True West says there will be a movie on John Wesley Hardin before too long. Mr. Hardin didn't get the publicity that Billy the Kid did, but he was just as much a killer if not more. In an article by C. Courtney Joyner, he sez the movie's producer "wanted an entirely real approach to the outlaw's life with no compromises." If it turns out to be anything like the book by Lewis Nordyke, it'll be a barn-burner of a movie. "Beside him, Billy the Kid was a rank amateur," said the Kansas City Star about John Wesley Hardin, Texas Gunman, the book. Who will play Hardin in the movie hasn't yet been determined, but "will be a major name."

I can hardly wait to see this one. I just hope it doesn't take years to complete. 

Thursday, May 9, 2013

Some Upcoming Events in Arizona

Here are some more events taking place in the wonderful State of Arizona the next month or so:

May 18 - Jerome Historic Home and Building Tour, in the old mining town that sits on the side of a mountain. Always a good time in Jerome.

May 19 - Skirting Traditions Lecture Series, Prescott, with Brenda Kimsey Warneka, writer and editor, in the Sharlot Hall Museum.

May 25, June 8, and June 22 - The Grape Train Escape in Clarkdale. Wine-tasting and finger foods while riding the Verde Canyon Railroad. A chance to get high on the locally grown grapes in the high country.

May 25-26 - Zuni Festival of Arts and Culture, Flagstaff. The Zuni people share language, lifeways, music and dances at the Museum of Northern Arizona.

May 25-27 - Wyatt Earp Days in Tombstone. Celebrate the Old West's most famous lawman whee he gained fame at the OK Corral, etc. Yee-haw!

May 27 - Memorial Day Parade in downtown Concho in the White Mountains.

June 1-2 - 2 Deuces Wild Triathlon at Foot Hollow Lake, Show Low.

June 7-9 - Show Low Days in Show Low.  Western-themed festival, parade, rodeo, and beer garden among other festivities. Y'all come.

(Courtesy of the High Roads Magazine of AAA with comments by bloggincurly.)

Saturday, May 4, 2013

I wanna go home, I wanna go home

We started on a road trip to Topeka, Kansas, Wednesday, the first of May, the occasion being my wife's high school reunion. We arrived in Albaquerque about 4 PM, unpacked for the night, and went to dinner. The next morning at breakfast in the motel, we overheard some travelers talking about all the snow falling in Minnesota and that it was snowing in Topeka. The wife looked at me and said, "I wanna go home. I'm not going to travel in the rain and snow in Kansas!" I agreed and we packed up and headed for Phoenix. We had good laugh over it, saying "It was a long way to travel for a good Mexican dinner."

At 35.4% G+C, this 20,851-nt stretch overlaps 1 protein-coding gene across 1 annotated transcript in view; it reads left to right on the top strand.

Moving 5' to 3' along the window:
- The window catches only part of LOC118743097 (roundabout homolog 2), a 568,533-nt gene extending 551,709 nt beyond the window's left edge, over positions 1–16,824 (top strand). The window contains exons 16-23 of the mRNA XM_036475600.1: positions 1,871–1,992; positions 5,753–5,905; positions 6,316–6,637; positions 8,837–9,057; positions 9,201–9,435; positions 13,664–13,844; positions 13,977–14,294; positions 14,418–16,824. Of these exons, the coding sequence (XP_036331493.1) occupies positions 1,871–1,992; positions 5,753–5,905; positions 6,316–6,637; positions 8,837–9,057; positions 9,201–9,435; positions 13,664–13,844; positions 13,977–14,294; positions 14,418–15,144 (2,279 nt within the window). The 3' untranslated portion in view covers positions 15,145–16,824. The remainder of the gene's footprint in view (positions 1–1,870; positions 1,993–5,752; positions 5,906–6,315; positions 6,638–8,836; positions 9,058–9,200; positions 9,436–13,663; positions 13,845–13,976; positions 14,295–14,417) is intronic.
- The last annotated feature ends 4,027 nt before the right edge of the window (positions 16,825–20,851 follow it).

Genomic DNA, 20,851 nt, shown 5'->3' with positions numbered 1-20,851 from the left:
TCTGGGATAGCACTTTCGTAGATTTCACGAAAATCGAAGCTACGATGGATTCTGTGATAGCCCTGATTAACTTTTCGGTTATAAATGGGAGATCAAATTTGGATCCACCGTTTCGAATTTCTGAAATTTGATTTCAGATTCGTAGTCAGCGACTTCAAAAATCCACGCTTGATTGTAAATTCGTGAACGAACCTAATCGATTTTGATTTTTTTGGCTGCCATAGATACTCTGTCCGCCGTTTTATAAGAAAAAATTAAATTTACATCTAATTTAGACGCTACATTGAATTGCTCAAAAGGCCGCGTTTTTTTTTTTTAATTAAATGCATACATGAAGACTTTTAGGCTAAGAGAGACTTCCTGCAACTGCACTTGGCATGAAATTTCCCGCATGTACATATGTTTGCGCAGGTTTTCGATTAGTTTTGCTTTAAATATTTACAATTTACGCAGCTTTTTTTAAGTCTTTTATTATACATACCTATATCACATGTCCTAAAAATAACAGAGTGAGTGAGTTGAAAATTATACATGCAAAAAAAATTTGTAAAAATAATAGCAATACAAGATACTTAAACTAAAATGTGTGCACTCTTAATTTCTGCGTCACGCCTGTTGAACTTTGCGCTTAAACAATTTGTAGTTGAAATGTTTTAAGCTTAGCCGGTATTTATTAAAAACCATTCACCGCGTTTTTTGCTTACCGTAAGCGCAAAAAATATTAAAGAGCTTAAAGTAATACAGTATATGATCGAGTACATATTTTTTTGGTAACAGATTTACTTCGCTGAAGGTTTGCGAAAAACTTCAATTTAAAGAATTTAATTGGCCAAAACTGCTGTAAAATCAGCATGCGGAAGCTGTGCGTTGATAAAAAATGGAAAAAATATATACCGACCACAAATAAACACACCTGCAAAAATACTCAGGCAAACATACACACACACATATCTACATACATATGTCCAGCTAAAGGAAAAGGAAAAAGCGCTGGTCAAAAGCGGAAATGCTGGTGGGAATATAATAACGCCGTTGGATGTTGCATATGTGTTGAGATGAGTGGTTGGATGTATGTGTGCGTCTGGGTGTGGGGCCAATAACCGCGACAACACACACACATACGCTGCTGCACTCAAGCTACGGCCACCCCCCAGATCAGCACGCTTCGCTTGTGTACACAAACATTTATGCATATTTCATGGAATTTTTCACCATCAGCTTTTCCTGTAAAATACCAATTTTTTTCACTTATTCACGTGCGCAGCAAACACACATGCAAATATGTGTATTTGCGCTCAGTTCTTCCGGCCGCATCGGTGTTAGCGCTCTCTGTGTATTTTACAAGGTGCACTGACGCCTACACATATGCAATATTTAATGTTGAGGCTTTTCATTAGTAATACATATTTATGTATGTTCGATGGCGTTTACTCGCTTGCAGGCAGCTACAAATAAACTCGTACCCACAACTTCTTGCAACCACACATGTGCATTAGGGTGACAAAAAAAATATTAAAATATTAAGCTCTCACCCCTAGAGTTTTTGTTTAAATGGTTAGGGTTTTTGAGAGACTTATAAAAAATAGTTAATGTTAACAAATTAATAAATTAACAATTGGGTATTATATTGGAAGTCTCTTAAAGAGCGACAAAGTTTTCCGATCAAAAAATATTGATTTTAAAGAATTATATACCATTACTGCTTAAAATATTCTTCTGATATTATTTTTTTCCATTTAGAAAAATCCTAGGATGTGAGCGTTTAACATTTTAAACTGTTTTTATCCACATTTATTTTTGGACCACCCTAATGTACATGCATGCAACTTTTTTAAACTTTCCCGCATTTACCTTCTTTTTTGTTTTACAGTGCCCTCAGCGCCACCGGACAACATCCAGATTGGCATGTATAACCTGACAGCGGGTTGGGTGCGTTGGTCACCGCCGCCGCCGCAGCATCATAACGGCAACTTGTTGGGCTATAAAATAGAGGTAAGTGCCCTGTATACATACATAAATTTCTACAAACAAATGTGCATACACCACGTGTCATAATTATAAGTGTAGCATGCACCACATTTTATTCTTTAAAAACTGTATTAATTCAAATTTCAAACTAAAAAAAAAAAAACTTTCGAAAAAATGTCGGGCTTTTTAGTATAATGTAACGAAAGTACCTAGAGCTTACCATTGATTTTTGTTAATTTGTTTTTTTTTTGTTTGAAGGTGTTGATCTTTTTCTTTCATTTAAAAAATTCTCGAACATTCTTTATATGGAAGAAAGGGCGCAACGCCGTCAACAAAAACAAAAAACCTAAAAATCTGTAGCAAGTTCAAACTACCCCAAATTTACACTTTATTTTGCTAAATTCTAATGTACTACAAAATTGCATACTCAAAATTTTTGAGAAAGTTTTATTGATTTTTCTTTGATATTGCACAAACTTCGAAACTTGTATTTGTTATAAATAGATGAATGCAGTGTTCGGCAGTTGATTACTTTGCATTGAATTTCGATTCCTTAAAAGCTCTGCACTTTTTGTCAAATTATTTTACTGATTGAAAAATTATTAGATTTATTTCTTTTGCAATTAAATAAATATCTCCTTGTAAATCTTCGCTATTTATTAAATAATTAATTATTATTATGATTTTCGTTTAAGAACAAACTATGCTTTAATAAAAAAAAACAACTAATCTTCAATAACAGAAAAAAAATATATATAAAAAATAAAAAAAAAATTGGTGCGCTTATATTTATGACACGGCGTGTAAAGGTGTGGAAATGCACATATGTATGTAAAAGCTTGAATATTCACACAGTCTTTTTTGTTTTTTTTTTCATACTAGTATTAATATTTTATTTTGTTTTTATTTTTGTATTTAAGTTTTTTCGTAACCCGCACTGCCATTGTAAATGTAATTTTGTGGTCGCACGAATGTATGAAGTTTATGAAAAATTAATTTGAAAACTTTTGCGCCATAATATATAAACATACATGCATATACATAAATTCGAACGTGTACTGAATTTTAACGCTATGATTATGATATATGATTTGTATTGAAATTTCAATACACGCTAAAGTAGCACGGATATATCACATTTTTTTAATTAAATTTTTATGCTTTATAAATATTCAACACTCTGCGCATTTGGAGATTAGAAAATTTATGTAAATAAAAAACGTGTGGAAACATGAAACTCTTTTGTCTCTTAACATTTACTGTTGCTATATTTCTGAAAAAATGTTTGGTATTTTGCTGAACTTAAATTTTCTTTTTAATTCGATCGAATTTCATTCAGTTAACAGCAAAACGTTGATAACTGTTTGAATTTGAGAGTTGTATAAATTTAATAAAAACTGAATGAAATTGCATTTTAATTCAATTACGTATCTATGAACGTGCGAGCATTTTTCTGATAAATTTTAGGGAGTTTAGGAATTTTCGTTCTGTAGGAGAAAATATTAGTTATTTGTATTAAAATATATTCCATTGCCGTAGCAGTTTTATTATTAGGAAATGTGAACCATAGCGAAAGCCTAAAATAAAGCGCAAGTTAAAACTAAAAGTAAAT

On the way back we ventured through the Painted Desert and the Petrified Forest and took some pics:

                                                                Gettin' off the highway

                                                              Our greeting committee
                             This old crow was a friendly cuss, just hanging around waiting for a snack.

                                          The floor of the Painted Desert has hills of solid rock
                                                                     More rock hills

                                                            A distant view from the road


                                                    And on to the Petrified Forest

                                                                      Audience seating

                                                      There was firewood on the hillside
                                                                Petrified logs everywhere

                                       This old tree has the colors of a Jackson Pollock painting

                                                        And this one is almost pure white

The people getting in the car were Californians, the car across the parking lot is ours, the mountain of clay in the background used to belong to the Navajos.

We continued on to the Gift Shop, of course, and bought some rocks to help out the Indians. And then on to Payson and Scottsdale, where we ate dinner at Mimi's and went home.

Congrats to Orb, the Kentucky Derby winner!